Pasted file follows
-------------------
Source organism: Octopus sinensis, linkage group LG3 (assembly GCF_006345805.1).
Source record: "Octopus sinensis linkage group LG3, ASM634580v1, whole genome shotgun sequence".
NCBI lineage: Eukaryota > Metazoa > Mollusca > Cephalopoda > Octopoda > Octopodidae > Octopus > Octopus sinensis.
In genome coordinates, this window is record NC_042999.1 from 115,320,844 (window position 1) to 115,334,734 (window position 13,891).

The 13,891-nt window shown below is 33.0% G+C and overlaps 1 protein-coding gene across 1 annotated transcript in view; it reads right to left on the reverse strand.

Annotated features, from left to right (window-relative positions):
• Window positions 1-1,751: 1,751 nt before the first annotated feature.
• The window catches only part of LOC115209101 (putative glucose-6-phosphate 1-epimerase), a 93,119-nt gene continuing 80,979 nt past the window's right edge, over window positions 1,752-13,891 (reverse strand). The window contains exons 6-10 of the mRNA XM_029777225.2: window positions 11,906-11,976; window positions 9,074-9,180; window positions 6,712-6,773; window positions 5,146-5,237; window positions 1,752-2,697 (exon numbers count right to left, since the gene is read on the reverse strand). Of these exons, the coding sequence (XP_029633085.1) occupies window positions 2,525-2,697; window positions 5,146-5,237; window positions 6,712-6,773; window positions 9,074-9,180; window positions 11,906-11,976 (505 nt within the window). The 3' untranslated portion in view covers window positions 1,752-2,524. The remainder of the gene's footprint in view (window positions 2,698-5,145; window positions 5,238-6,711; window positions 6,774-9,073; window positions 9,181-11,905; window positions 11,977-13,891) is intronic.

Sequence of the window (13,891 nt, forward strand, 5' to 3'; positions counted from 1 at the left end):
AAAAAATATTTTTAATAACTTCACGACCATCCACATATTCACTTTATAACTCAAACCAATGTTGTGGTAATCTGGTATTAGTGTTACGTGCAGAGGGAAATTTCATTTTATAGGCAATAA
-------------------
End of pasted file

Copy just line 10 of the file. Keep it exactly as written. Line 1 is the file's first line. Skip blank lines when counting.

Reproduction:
AAAAAATATTTTTAATAACTTCACGACCATCCACATATTCACTTTATAACTCAAACCAATGTTGTGGTAATCTGGTATTAGTGTTACGTGCAGAGGGAAATTTCATTTTATAGGCAATAA